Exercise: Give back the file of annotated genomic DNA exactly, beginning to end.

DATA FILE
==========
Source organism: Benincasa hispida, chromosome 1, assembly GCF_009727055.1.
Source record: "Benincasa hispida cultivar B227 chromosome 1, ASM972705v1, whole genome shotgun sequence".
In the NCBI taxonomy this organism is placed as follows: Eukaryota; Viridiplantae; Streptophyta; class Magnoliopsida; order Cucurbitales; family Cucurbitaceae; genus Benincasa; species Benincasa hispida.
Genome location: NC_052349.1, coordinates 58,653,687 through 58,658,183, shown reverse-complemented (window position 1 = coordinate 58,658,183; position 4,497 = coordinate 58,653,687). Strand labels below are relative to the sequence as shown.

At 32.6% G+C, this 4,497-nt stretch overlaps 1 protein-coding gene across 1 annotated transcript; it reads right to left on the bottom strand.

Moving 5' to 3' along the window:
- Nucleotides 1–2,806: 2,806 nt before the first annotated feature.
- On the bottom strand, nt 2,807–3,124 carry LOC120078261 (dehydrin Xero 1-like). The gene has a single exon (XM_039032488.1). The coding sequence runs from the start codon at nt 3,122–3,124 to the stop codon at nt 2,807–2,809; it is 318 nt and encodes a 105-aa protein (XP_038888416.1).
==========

Source organism: Benincasa hispida, chromosome 1, assembly GCF_009727055.1.
Source record: "Benincasa hispida cultivar B227 chromosome 1, ASM972705v1, whole genome shotgun sequence".
In the NCBI taxonomy this organism is placed as follows: Eukaryota; Viridiplantae; Streptophyta; class Magnoliopsida; order Cucurbitales; family Cucurbitaceae; genus Benincasa; species Benincasa hispida.
Genome location: NC_052349.1, coordinates 58,653,687 through 58,658,183, shown reverse-complemented (window position 1 = coordinate 58,658,183; position 4,497 = coordinate 58,653,687). Strand labels below are relative to the sequence as shown.

At 32.6% G+C, this 4,497-nt stretch overlaps 1 protein-coding gene across 1 annotated transcript; it reads right to left on the bottom strand.

Moving 5' to 3' along the window:
- Nucleotides 1–2,806: 2,806 nt before the first annotated feature.
- On the bottom strand, nt 2,807–3,124 carry LOC120078261 (dehydrin Xero 1-like). The gene has a single exon (XM_039032488.1). The coding sequence runs from the start codon at nt 3,122–3,124 to the stop codon at nt 2,807–2,809; it is 318 nt and encodes a 105-aa protein (XP_038888416.1).